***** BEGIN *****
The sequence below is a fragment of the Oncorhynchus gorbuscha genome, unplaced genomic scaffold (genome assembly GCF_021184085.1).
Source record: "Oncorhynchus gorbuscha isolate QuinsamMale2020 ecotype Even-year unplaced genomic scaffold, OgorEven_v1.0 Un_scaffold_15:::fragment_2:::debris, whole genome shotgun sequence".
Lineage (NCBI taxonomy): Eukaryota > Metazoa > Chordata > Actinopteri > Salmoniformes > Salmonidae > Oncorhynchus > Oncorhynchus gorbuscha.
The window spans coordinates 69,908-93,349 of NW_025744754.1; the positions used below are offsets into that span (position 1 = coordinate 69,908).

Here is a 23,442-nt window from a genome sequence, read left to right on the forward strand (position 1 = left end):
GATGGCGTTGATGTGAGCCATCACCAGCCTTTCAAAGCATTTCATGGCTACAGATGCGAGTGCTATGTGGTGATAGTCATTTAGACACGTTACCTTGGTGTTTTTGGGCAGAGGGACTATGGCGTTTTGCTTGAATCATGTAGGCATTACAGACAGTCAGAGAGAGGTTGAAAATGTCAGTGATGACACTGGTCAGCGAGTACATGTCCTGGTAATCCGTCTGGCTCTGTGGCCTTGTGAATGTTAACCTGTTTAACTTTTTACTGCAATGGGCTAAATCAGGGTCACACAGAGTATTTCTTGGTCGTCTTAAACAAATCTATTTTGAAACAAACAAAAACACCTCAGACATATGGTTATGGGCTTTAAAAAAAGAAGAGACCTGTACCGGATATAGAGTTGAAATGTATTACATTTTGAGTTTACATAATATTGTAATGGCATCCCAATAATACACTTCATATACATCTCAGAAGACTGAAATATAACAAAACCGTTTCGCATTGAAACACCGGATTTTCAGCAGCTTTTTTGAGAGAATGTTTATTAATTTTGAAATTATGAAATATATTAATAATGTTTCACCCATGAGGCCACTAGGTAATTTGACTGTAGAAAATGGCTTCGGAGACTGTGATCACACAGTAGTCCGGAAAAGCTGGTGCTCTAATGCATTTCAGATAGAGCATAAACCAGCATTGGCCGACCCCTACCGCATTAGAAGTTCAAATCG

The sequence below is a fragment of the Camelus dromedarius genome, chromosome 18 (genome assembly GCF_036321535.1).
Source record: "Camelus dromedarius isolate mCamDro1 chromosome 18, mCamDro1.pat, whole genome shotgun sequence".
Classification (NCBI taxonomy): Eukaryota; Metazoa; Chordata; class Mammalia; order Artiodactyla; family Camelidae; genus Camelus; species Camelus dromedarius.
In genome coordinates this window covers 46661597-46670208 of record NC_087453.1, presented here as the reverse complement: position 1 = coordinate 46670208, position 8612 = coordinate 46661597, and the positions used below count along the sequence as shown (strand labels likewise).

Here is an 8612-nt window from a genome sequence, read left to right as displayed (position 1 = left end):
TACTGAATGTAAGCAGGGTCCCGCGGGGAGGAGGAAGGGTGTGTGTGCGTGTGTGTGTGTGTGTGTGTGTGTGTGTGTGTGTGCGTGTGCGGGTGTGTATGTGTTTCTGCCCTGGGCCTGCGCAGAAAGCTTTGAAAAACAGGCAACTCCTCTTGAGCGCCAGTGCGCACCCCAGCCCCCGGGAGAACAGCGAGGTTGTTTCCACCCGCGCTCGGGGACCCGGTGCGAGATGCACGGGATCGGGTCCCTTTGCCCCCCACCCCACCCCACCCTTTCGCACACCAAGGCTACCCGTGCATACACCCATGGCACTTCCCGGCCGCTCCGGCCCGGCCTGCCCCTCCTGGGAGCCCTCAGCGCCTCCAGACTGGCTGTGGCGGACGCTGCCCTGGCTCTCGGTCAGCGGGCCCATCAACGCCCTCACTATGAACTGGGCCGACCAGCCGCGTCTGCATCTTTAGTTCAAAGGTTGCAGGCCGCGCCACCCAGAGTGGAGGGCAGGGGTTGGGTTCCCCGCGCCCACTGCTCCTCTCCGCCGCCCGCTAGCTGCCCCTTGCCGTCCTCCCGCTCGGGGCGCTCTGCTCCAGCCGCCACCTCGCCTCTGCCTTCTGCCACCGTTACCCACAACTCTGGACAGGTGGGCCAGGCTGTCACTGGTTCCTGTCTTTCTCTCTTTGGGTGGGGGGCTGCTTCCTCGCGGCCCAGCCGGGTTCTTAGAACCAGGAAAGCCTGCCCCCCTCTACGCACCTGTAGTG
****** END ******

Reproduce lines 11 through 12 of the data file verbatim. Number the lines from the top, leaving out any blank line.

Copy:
Here is an 8612-nt window from a genome sequence, read left to right as displayed (position 1 = left end):
TACTGAATGTAAGCAGGGTCCCGCGGGGAGGAGGAAGGGTGTGTGTGCGTGTGTGTGTGTGTGTGTGTGTGTGTGTGTGTGTGCGTGTGCGGGTGTGTATGTGTTTCTGCCCTGGGCCTGCGCAGAAAGCTTTGAAAAACAGGCAACTCCTCTTGAGCGCCAGTGCGCACCCCAGCCCCCGGGAGAACAGCGAGGTTGTTTCCACCCGCGCTCGGGGACCCGGTGCGAGATGCACGGGATCGGGTCCCTTTGCCCCCCACCCCACCCCACCCTTTCGCACACCAAGGCTACCCGTGCATACACCCATGGCACTTCCCGGCCGCTCCGGCCCGGCCTGCCCCTCCTGGGAGCCCTCAGCGCCTCCAGACTGGCTGTGGCGGACGCTGCCCTGGCTCTCGGTCAGCGGGCCCATCAACGCCCTCACTATGAACTGGGCCGACCAGCCGCGTCTGCATCTTTAGTTCAAAGGTTGCAGGCCGCGCCACCCAGAGTGGAGGGCAGGGGTTGGGTTCCCCGCGCCCACTGCTCCTCTCCGCCGCCCGCTAGCTGCCCCTTGCCGTCCTCCCGCTCGGGGCGCTCTGCTCCAGCCGCCACCTCGCCTCTGCCTTCTGCCACCGTTACCCACAACTCTGGACAGGTGGGCCAGGCTGTCACTGGTTCCTGTCTTTCTCTCTTTGGGTGGGGGGCTGCTTCCTCGCGGCCCAGCCGGGTTCTTAGAACCAGGAAAGCCTGCCCCCCTCTACGCACCTGTAGTG